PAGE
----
If you’ve been a regular visitor to Ave Noctum, you may well have seen that Morass of Molasses featured on the best of 2019 list for several contributors thanks to their excellent ‘The Ties That Bind’. Front man, and in a field with some stiff competition, owner of one of the finest beards in metal, Bones ‘The Beard’ Huse was kind enough to mull over my inane questions, pretty much anything you could think to ask the band having previously been covered in their YouTube series ‘Ask Morass of Molasses’, and write far more eloquent replies.
Ave Noctum: Firstly, congratulations on ‘The Ties That Bind’, it’s an absolute belter, and despite the varied taste of the Ave Noctem staff it has appeared in more than a few “best of 2019” lists; were you surprised by just how positively the album was received over the wide metal spectrum?
Bones Huse: Thanks so much for the kind words about the album. In answer to your question, we are always pleasantly surprised by how many people from the Metal Community embrace all our efforts, both recorded and Live.
AN: With a second critically lauded album being released, yet not having access to major label support, what mindset do you adopt to overcome mainstream indifference to your music which has such a cult underground following?
BH: We actually do have a very small Record Label supporting our releases. Wasted State Records were instrumental in helping us get ‘The Ties That Bind’ out to a wider audience, and have been very supportive of our music. They are our biggest fans. In answer to your other point, mainstream ‘success’ has never been a driving factor in anything we do really. We Love what we do and we love the way it keeps evolving. Lots of other people seem to as well, that is what is really important to us.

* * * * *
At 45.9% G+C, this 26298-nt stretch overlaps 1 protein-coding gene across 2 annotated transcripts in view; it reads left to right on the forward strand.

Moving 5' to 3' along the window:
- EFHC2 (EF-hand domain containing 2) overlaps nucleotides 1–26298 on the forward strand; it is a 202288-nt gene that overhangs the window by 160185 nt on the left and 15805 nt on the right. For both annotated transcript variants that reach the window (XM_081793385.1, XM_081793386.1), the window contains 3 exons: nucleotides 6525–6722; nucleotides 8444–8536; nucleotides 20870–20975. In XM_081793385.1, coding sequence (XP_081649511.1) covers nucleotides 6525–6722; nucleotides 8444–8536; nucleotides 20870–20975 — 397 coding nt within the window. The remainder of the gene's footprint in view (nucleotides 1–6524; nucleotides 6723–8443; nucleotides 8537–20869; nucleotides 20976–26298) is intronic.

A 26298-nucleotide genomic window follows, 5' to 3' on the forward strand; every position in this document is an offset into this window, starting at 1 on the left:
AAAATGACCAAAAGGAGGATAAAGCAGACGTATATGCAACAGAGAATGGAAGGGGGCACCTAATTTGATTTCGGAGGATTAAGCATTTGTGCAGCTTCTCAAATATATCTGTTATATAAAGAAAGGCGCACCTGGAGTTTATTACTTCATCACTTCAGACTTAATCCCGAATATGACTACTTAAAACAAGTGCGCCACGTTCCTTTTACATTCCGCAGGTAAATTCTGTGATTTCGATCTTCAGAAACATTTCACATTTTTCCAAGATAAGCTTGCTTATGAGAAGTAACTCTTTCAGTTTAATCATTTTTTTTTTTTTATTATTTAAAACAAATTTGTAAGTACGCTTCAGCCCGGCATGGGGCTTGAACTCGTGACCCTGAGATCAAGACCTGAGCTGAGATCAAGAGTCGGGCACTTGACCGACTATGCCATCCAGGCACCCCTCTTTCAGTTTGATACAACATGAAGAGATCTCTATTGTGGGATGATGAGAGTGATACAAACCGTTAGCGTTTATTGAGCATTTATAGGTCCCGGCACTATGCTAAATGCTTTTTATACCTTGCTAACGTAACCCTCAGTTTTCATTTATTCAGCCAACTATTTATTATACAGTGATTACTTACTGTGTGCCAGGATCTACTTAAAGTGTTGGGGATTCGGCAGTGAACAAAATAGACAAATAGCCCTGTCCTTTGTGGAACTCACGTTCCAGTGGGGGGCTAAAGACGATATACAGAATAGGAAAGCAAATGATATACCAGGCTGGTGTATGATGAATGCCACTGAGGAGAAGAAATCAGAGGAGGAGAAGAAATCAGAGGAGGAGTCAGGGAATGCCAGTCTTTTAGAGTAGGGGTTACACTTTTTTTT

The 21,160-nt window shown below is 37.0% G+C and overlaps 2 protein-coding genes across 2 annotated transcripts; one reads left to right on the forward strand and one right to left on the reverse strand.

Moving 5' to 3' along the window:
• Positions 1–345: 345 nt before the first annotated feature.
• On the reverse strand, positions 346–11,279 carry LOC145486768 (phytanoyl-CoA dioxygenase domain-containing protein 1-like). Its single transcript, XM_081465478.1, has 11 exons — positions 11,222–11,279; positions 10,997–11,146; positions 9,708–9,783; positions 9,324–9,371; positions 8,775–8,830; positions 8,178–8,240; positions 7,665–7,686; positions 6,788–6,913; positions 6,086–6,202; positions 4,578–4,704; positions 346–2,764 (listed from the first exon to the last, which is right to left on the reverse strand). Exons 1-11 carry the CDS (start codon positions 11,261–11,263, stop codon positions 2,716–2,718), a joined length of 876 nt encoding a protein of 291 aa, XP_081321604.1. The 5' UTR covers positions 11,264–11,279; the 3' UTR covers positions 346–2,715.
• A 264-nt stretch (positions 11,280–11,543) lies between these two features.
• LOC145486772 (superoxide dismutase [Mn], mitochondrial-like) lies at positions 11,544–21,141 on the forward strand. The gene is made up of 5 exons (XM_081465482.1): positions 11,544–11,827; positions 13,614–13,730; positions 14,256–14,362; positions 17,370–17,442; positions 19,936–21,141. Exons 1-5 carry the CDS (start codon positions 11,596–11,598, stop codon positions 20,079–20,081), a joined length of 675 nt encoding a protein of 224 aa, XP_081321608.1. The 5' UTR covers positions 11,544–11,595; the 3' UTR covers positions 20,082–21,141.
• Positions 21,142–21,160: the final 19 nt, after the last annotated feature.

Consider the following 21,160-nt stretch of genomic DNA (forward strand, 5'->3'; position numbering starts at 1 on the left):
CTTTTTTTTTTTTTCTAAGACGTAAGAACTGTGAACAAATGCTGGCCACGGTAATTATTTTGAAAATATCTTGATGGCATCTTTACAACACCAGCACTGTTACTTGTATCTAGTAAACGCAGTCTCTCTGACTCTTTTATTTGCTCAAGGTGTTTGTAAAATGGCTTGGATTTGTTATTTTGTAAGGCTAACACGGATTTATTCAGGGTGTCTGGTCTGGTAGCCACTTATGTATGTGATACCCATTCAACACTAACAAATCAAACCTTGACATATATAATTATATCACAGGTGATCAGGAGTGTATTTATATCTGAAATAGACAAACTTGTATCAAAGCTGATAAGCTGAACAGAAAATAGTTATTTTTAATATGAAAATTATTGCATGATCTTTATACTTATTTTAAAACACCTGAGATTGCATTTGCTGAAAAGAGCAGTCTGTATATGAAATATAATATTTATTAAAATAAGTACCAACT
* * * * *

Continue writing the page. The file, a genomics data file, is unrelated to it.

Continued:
AN: This is your first album with Raj on drums, albeit you’ve been playing live together for a while and are clearly a tight knit group; how did the change in personnel affect the band dynamics in the creation and recording of ‘The Ties That Bind’ ?
BH: Raj has been with the band almost since its inception in one way or another. He started out as our Sound Engineer at our Reading shows, and even played percussion on our first album. So the transition was very natural and he took to the role like a duck to water. Our creative output instantly increased and his more diverse style added whole new layers to our sound which weren’t present before.
AN: Your last album ‘These Paths We Tread’ had a remarkably different sound, ‘The Ties We Bind’ having to my mind a more trippy and psychedelic sound. Would you think that a fair comment, and if so, why did you travel down that musical pathway?
BH: As I mentioned before, we aren’t a band that tends to stand still musically speaking. Evolution is built into our songwriting DNA; we always seek to explore new territories, and try new things. Another factor would be the actual recording and mixing process itself. As ‘These Paths We Tread’ was recorded on and off over the space of a whole year. While ‘The Ties That Bind’ was done in just 16 days from start to finish. This imbued it with a raw and flowing quality the previous record lacked.